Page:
Our brothers and sisters in Malawi are positively impacted on by the ongoing support they receive from the Mission Fund.
We now head off to Lake Malawi for our well-earned rest day. A stop at Hippo Lodge on the Shire River provides the delegation with a first-hand view of hippos, elephants, crocodiles, baboons and various birds. The wildlife is very much up close and personal!
Finally, after what seemed to be the never ending bus drive from the Shire River to Lake Malawi, we reach our destination. Tired and hungry, we all find our respective rooms and, following a late dinner, retire for the night.
Day 6: Lake Malawi is extremely choppy due to the strong winds blowing throughout the night and in the morning. Alex Pal stumbled across a baboon or two when on his morning walk. He also saw many dead small fish washed up on the shore which to this day remains unexplained.
This fresh water lake is 803kms long and 114kms across at its widest point- almost equal to one third of the entire land area of Malawi itself! The lake has the most species of tropical fish than any lake in the world and could, if the government was able to better manage its affairs, provide enough fresh water to inland Malawi to considerably reduce this country’s dependence on the annual rains in June and then in October through to January.
We leave our rest stop and continue our journey north towards Lilongwe where we will be based for the next 4 days. Much singing and fellowship in the bus helps us to pass the many hours travelling.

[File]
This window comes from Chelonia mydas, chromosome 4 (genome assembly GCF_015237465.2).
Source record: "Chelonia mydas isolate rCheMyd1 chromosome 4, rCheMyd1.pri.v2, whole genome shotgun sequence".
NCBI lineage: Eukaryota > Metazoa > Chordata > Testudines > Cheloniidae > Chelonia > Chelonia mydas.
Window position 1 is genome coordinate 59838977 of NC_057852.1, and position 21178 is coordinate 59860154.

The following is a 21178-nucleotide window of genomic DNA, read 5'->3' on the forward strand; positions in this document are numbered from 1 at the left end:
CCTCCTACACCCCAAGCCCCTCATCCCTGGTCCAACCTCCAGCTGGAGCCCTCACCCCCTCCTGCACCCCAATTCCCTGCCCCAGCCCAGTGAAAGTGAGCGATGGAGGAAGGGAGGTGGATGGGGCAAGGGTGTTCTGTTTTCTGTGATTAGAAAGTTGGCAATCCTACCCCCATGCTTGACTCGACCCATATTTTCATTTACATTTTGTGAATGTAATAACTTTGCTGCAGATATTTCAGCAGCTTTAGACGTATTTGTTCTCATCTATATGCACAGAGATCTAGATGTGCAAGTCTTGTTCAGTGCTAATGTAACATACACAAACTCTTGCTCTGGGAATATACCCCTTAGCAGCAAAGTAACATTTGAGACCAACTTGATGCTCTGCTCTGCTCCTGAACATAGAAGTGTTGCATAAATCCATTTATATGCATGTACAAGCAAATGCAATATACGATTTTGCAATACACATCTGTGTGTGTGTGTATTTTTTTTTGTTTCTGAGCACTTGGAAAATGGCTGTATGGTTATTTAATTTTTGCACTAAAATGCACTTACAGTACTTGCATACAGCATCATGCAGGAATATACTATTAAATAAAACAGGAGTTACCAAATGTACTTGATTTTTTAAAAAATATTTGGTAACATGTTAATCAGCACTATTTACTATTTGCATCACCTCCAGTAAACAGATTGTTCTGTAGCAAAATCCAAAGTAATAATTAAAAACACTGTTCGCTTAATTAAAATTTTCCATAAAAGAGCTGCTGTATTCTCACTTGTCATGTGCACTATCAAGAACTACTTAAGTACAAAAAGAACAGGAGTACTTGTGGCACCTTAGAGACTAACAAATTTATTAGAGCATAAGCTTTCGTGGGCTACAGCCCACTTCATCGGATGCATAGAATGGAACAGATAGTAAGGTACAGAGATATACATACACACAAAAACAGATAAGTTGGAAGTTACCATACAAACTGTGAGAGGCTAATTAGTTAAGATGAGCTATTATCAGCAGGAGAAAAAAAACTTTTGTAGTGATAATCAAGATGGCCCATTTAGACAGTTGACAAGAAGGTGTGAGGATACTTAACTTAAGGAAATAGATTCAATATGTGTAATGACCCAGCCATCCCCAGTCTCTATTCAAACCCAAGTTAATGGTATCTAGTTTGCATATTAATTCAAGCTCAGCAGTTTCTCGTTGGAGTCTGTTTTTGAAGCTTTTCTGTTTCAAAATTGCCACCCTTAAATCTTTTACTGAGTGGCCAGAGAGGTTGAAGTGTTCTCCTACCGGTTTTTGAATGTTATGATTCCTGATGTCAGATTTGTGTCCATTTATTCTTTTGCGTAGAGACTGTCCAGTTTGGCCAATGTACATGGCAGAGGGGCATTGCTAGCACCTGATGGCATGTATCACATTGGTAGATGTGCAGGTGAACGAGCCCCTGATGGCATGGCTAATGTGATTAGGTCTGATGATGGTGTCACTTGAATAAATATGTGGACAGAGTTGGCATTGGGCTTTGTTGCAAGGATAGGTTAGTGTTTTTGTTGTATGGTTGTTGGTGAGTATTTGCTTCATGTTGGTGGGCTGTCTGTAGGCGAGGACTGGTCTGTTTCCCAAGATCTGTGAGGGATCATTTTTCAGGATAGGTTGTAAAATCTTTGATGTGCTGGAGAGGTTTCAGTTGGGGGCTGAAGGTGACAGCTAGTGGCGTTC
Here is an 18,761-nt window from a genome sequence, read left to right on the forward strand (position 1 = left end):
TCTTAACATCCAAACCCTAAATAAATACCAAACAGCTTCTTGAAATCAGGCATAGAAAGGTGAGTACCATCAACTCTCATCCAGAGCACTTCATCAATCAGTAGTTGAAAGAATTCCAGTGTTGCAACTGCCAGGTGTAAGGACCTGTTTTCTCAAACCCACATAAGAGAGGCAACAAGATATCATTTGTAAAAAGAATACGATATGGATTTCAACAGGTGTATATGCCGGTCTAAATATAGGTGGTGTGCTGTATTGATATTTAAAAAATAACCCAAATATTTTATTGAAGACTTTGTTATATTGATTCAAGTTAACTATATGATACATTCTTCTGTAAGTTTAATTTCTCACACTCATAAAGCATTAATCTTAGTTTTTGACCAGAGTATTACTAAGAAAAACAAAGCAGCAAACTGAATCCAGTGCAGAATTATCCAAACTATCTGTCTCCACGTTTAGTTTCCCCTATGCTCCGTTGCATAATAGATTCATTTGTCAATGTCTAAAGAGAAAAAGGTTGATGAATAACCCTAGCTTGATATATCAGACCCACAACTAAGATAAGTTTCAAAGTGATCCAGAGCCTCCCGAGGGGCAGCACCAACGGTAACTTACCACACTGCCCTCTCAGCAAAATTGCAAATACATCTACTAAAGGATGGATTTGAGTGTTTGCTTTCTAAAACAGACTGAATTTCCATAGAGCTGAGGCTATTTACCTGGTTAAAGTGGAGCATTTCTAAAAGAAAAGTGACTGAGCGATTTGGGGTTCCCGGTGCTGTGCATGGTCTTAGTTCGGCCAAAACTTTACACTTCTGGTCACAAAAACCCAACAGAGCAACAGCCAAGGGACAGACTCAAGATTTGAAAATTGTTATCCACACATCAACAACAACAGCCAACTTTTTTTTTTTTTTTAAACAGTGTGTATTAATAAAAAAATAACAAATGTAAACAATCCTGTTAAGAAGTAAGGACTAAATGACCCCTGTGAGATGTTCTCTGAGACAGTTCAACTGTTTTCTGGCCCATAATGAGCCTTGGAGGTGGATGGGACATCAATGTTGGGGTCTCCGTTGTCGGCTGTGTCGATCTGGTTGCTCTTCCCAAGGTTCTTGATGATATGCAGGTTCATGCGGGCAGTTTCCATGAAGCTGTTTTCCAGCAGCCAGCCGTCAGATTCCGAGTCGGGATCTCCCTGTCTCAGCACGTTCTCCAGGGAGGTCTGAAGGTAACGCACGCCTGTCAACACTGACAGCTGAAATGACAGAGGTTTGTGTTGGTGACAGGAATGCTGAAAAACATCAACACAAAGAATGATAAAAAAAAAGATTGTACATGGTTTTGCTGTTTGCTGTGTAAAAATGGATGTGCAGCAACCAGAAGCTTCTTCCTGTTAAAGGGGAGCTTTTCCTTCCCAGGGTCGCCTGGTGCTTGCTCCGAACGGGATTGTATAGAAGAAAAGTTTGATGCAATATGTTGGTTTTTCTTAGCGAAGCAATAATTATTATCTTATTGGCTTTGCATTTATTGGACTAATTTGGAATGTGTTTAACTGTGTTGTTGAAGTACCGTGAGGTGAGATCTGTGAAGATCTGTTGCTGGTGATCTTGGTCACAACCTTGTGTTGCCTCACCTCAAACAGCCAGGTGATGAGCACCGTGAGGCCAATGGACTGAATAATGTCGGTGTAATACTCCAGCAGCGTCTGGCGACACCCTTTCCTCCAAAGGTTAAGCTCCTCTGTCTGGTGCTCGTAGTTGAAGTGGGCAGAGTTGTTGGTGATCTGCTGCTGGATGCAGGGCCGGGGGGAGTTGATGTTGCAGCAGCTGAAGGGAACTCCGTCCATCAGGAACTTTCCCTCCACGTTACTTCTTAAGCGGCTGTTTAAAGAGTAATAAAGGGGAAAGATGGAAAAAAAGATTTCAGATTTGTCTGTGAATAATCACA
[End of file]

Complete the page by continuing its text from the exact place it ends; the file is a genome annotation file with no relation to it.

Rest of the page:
Day 7: Today we will travel to Dedza which is an assembly situated some 100kms to the south of Lilongwe. It is approximately 4,200 feet above sea level and borders Mozambique. Dedza is an very high growth area for our fellowship with around 2,500 people receiving the Holy Spirit here in the past four years!
The extensions to the hall are now complete which has increased the capacity of the hall to accommodate approximately 300-350 saints! Well done to the local assembly folk who have worked so very hard to ensure that new brothers and sisters will have a solid meeting roof over their heads for many years to come.
Many items followed by another presentation of bicycles, song and hymn books is made to our deserving pastors make for a long day. The meeting concluded with many receiving the Holy Spirit and some 18 folks being baptised in the local creek.
After the meeting a pastor’s conference was held to share ideas and to discuss how the church is holding up in these last days. We were very pleased to hear and see the testimony of our fellow pastors and leaders speaking the same things as we ourselves hear back home.
Day 8: Our workload today is somewhat lighter as we will visit just one centre located at Lilongwe East.
Whilst the majority of our delegation understood the necessity of travelling by bus some of us did consider alternative options!
Our brother J.P did eventually see his way back to the bus and we made our way. The saints here at Lilongwe East are as all others very welcoming. Our delegation is made to feel right at home as we are treated to many items and testimonies from the local saints.
As people come out to the prayer line for their needs to be met and to be filled with the Holy Spirit we see more baptisms follow as a result!
It is almost too much of a good thing but we know that the Lord is very bountiful and full of mercy.
A stark contrast to the mighty working of the Lord in the lives of these folks is the reality that witchcraft is still practised in Malawi! This is a picture of a witch doctor travelling along the road being supported by some of the unsaved locals. Yes, there are two witch doctors inside the straw contraption.
Our day ends back at the accommodation. The daily catch-up over dinner to share the many highlights of our day and then off to bed for a restful night’s sleep in preparation for our last day here in Malawi.